3. You can get really far with a few simple commands

Understanding your configuration

git config --list

If your configuration is missing, you’ll probably need to add your username and email. That should look something like this:

git config --global <username>
git config --global <email address>

This has your username and email, along with any other settings

Allowing multiple users in one account

Some people may have a work and personal account and want to clone from both. I recommend doing this through ssh. The way to do this is through your ssh-agent.

  • Add an SSH key to Github

  • Start the ssh-agent in the background: eval "$(ssh-agent -s)"

  • Add your personal PRIVATE ssh key: ssh-add ~/.ssh/your_personal_private_key

  • Then you should be able to clone the repo (be sure to use the ssh URL)

A Basic commit

Staging Files

The commit process consists of a few easy steps. First, you have to “stage the commit” by telling git which files you want to commit. You do this by adding the files to the commit, and you have a lot of flexibility over how you do this. When you’re editing a code base, you’ll do some combination of adding files, changing existing files, and deleting files. Git gives you flexibility in which combinations of these you want to commit. You’ll have to commit the changed files but you can choose whether or not to include the added or deleted files. Here are three options for staging your files:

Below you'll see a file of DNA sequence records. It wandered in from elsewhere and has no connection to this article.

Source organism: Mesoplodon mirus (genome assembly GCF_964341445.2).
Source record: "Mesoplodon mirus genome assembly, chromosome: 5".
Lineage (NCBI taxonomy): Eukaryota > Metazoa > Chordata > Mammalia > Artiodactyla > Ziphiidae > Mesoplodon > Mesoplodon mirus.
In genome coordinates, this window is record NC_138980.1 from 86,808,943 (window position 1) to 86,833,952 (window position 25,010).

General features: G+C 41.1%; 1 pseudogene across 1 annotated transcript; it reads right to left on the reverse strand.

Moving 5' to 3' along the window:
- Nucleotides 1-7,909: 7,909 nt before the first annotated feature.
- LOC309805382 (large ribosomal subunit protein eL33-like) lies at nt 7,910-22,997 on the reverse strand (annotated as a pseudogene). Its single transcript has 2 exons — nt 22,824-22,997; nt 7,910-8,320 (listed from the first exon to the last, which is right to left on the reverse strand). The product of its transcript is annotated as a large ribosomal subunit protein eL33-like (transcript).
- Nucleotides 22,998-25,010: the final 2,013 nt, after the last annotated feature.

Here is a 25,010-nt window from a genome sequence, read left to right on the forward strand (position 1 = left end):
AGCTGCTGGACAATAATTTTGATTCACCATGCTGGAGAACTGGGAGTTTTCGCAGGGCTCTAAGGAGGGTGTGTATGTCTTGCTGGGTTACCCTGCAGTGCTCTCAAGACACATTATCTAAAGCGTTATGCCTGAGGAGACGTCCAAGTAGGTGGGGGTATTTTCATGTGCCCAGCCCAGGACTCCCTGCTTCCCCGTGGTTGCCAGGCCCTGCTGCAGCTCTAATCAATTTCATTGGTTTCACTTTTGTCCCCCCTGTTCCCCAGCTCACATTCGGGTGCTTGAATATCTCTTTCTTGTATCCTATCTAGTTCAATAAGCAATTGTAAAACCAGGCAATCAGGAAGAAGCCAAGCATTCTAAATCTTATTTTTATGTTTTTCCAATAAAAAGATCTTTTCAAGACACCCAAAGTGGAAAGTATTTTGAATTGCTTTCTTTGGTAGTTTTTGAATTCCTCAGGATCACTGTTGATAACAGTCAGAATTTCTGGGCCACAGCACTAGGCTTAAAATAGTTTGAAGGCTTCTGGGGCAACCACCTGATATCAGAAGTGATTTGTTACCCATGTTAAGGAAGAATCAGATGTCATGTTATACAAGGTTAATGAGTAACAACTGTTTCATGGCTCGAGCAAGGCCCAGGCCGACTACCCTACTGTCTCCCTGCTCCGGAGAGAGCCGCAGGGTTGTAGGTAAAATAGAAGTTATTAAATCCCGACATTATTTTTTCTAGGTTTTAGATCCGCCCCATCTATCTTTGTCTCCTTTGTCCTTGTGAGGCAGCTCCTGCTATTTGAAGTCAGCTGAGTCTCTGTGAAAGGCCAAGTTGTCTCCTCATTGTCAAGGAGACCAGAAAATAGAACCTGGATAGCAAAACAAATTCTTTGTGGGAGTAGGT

1. git add -A - stage all files (added, changed, and deleted)

  2. git add . - stage added and changed files only, not deleted

  3. git add -u - stage changed and deleted files only, without new

Commiting files

Now that the files are staged, you can create a commit. When you make a commit, you are expected to include a message about what your commit does. Here is how you do that:

git commit -m "async bug fix"

Pushing to origin